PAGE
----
Consequently, a prime object of the invention is to provide a suturing machine which can be used readily, even in cases of microsurgery, and which sews a very fine suture, both with respect to a single surgical stitch and a row of such stitches; and which can be used effectively to stitch vessels and nerves, but which, nevertheless, can still be used in any conventional circumstance of a less delicate nature, such as suturing stomach incisions, for example.

This object is realized to the full by the invention set forth in the following claims and hereinafter discribed with reference to the accompanying drawing, in which

FIG. 1 is a simplified view of a suturing instrument according to the invention;

FIG. 2 illustrates the joining of a blood vessel;

FIG. 3 illustrates the mode of the instrument in sewing two edges of tissue together;

FIG. 4 illustrates part of a modified instrument according to the invention, and

FIG. 5 illustrates the instrument shown in FIG. 4, seen towards the needle-carrying end thereof.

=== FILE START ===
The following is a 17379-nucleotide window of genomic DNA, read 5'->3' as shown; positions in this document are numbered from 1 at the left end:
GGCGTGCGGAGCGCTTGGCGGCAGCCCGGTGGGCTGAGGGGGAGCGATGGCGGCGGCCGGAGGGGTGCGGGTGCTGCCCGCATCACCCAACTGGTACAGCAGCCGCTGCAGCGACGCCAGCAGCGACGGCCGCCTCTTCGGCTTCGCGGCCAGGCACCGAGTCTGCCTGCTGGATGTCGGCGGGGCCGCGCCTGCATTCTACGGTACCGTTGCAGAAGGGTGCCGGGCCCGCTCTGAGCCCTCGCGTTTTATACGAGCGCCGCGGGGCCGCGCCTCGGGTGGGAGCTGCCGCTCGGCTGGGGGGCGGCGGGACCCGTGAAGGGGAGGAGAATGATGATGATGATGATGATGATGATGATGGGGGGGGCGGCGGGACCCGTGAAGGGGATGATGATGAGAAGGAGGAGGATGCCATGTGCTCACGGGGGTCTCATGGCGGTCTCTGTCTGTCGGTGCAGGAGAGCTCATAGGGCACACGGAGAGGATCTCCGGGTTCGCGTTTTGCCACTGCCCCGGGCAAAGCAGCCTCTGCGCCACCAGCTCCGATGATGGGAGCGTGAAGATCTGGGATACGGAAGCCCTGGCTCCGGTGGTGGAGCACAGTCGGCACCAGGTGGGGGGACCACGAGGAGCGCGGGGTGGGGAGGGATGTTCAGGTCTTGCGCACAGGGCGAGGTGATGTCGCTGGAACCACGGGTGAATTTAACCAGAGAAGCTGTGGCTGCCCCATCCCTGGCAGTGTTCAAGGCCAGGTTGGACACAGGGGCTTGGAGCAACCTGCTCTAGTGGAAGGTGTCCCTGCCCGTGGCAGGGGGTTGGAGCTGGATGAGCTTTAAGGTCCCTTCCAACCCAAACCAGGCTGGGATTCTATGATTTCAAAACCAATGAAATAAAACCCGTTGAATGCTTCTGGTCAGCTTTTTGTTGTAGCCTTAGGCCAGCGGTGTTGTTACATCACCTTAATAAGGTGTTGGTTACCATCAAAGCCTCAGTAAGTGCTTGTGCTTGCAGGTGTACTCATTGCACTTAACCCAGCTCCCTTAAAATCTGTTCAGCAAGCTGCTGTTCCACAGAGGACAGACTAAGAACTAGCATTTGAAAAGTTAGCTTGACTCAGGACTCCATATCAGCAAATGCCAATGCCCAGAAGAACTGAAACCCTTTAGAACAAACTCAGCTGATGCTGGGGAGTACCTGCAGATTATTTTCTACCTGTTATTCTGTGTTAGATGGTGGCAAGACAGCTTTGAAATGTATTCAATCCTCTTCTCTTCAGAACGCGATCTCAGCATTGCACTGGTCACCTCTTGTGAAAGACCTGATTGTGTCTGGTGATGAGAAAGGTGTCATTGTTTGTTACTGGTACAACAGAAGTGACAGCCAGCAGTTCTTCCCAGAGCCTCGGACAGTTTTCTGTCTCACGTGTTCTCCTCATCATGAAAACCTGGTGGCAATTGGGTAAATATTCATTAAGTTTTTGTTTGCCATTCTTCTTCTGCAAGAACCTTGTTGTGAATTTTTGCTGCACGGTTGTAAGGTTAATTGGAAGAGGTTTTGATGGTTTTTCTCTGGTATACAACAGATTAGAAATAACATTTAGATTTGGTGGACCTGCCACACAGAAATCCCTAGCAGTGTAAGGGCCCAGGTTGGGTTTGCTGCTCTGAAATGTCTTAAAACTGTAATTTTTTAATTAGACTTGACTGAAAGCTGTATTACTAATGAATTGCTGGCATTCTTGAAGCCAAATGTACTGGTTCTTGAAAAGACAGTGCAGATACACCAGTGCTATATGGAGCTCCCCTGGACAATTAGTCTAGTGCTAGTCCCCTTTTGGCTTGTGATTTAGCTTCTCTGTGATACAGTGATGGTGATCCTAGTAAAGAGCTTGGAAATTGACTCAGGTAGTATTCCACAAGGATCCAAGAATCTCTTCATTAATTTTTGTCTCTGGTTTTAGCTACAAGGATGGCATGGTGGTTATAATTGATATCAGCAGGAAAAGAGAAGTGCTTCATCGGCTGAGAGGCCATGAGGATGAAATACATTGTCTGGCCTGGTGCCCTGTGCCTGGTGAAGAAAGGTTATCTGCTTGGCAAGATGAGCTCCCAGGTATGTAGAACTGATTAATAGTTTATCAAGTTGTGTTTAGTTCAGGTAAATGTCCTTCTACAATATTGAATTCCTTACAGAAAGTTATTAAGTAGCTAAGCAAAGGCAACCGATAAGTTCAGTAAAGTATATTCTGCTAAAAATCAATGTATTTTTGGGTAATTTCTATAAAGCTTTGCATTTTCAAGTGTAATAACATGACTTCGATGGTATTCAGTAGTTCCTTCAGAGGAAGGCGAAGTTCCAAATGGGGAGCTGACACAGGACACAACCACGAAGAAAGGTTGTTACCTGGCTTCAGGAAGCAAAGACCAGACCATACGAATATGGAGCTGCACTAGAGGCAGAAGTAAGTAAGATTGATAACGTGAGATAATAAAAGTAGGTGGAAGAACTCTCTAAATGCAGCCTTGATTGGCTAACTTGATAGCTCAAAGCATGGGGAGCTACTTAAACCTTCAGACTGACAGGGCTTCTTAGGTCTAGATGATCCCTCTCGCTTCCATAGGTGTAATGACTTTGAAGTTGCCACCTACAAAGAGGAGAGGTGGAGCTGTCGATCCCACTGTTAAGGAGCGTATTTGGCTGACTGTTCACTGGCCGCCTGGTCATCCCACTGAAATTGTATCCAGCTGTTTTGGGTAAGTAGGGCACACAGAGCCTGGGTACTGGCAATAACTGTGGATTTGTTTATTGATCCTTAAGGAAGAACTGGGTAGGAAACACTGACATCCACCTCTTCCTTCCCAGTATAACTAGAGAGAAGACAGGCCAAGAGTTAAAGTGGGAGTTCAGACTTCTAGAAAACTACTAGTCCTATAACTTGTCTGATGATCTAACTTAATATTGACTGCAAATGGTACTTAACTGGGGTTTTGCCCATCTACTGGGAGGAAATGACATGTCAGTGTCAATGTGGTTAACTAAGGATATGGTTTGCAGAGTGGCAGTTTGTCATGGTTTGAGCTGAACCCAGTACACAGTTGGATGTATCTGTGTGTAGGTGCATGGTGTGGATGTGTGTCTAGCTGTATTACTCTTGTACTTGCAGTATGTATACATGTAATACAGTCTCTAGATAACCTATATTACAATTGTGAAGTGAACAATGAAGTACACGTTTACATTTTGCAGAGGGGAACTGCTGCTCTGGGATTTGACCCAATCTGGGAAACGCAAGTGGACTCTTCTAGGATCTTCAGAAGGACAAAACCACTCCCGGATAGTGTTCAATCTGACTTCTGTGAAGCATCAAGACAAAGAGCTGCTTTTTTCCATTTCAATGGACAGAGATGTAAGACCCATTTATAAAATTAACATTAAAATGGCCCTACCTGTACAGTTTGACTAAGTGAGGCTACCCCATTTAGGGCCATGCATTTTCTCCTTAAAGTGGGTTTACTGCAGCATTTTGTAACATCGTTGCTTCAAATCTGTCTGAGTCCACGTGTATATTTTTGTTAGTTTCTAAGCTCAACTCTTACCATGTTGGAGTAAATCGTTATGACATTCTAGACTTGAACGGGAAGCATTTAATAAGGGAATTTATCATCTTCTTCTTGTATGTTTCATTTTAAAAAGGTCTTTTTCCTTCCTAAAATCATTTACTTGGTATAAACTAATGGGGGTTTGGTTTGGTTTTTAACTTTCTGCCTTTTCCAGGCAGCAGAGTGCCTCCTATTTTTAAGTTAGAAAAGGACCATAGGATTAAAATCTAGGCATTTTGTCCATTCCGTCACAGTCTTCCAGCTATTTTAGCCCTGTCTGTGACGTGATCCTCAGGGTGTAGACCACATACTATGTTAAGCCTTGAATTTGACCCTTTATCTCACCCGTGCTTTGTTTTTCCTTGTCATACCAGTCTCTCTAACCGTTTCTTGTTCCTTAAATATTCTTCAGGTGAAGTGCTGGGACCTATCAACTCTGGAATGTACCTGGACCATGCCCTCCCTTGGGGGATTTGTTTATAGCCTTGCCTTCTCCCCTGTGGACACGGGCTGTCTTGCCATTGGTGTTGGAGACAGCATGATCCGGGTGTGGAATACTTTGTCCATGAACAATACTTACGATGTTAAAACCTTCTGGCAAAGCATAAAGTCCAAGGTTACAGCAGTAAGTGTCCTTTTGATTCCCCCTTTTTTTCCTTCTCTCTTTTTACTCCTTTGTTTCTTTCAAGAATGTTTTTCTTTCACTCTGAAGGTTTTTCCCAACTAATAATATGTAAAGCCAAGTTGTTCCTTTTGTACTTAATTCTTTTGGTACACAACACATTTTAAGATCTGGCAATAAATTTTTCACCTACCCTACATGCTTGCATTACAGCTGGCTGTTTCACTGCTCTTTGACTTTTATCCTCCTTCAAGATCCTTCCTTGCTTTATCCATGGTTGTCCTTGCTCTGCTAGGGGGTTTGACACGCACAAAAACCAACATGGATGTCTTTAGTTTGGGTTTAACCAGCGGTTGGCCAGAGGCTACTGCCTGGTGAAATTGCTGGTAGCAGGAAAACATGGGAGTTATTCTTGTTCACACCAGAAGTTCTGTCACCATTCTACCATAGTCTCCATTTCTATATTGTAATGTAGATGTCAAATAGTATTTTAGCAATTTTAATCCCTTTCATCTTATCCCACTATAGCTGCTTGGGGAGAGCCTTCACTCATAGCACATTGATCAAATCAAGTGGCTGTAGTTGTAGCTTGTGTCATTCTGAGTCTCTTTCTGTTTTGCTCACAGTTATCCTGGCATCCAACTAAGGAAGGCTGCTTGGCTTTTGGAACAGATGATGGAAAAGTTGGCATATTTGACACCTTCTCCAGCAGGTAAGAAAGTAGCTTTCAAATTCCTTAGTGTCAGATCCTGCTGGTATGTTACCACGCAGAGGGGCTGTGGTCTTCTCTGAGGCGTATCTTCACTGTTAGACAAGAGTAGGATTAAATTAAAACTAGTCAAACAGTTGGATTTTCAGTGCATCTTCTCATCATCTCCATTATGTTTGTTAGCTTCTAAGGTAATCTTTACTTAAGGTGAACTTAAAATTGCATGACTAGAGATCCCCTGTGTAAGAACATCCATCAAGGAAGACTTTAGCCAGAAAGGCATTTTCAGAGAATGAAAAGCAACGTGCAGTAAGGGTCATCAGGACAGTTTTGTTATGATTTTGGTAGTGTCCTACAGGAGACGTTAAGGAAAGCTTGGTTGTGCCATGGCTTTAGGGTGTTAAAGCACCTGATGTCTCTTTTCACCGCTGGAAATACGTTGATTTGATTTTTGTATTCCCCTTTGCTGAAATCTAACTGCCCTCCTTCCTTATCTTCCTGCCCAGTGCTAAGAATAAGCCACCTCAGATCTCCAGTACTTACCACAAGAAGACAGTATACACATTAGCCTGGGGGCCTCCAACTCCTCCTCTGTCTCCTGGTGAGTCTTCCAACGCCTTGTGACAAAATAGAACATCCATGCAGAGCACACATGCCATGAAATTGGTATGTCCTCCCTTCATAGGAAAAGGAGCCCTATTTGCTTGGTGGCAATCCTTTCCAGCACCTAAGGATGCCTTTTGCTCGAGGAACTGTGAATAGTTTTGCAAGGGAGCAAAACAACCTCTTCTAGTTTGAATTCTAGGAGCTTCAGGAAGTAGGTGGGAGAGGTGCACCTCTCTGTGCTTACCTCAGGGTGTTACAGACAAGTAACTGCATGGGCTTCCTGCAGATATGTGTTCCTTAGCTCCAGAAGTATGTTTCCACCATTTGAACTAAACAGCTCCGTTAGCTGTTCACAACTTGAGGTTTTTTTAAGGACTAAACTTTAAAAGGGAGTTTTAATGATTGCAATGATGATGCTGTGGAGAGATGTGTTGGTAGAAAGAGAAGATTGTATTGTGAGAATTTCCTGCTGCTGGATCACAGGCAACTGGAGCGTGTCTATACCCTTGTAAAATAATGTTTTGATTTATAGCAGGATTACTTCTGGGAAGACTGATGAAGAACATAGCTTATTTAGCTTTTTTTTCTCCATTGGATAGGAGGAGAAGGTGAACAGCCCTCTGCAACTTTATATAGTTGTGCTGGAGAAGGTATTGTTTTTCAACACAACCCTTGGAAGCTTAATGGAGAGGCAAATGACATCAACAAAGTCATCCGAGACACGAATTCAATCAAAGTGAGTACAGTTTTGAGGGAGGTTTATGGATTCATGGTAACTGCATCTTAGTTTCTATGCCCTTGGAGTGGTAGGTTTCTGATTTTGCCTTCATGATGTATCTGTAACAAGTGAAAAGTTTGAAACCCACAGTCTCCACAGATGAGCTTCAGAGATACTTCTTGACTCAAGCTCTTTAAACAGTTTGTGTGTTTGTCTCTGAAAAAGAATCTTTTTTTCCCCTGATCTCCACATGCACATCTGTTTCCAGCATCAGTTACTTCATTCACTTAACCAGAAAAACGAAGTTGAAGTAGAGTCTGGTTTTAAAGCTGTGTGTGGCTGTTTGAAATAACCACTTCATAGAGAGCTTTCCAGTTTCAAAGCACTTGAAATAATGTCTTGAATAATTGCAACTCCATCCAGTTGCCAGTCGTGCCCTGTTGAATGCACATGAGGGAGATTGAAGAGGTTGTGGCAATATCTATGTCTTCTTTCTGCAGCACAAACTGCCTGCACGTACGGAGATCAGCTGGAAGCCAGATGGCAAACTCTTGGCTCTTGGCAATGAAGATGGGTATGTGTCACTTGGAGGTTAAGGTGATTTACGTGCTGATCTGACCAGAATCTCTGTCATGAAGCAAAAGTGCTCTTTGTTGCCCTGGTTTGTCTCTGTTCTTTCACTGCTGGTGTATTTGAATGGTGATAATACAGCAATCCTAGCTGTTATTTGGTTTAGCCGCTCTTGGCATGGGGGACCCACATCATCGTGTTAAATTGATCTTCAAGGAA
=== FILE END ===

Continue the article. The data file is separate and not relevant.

The instrument illustrated in FIG. 1 includes a tubular instrument housing 1 of circular, elliptical or rectangular cross-section. The housing 1 is preferably made of metal and, in the illustrated embodiment, has a cylindrical interior in which there is arranged a movable plunger 3, which seals against the inside wall 2 of the housing 1. The rear end 4 of the plunger 3, said end wall facing to the left in the figure, is connected to one end of a return spring 5, the upper end of which is connected to a pin 6 firmly anchored in the housing 1. The plunger 3 has a plunger rod 8 which can be swung about a fixed shaft 7 on said plunger. The free end of the plunger rod is pivotally mounted a peg 9, which is mounted eccentrically on a flywheel 10. The flywheel 10 is mounted for rotation on a shaft 11, which is fixedly mounted on the housing 1. Coacting with the periphery of the cylindrical flywheel 10 are two, freely-rotating friction rollers 12 and 13 journalled on shafts 14 and 15, which extend parallel with the shaft 11 and which, similar to said shaft, are mounted on the housing 1. A circular-arcuate suture needle 16 having a sharp point 17 on one end thereof and a suture thread 18 connected to the other end thereof is arranged to co-act with guide means 19 diagrammatically illustrated in FIG. 1, and can be driven around a circular part with the pointed end 17 of the needle in the driving direction. The rear end 20 of the housing 1 is closed, and between said end and the rear end surface 4 of the plunger is formed a cylindrical space 21. The cylindrical space 21 is connected to a diagrammatically illustrated drive source 23, via a line 22. The drive source 23 is arranged to deliver a pressure surge to the cylinder space 21 at, for example, pre-determined or randomly selected time intervals, whereupon the plunger 3 is urged forwards. The drive source may, for example, be coupled to a foot pedal, arranged to cause the delivery of a pressure surge each time it is depressed. When the plunger moves towards the needle 16, under the action of the increased pressure in the cylinder space 21, the flywheel 10 will rotate and its rotary motion transmitted to the two friction rollers 12 and 13 abutting the suture needle 16. As a result hereof, the circular-arcuate suture needle 16 is rotated about its centre axis, with the point 17 of the needle in the rotating direction. As soon as the plunger rod 8 reaches its top-dead-centre position, the pressure surge is interrupted and the pressure in the cylinder space 21 will fall, whereupon the return spring 5, which is now tensioned, will function to withdraw the plunger 10 back to its inner position. By suitable adjustment of the duration of the pressure surge, the flywheel 10 can be given a continuous rotary movement, and the point 17 of the needle will carry out one revolution for each pressure surge and subsequent release of the return spring 5, thereby to provide a working cycle in which the needle point is passed down through the upper surface 24 of the one tissue part 25 and from the lower surface 26 of the adjacent tissue part 27. Thus, the suture thread forms a loop through the two tissue parts and, as illustrated in FIGS. 2 and 3, forms a continuous suture 28 by repeating the aforedescribed working cycle.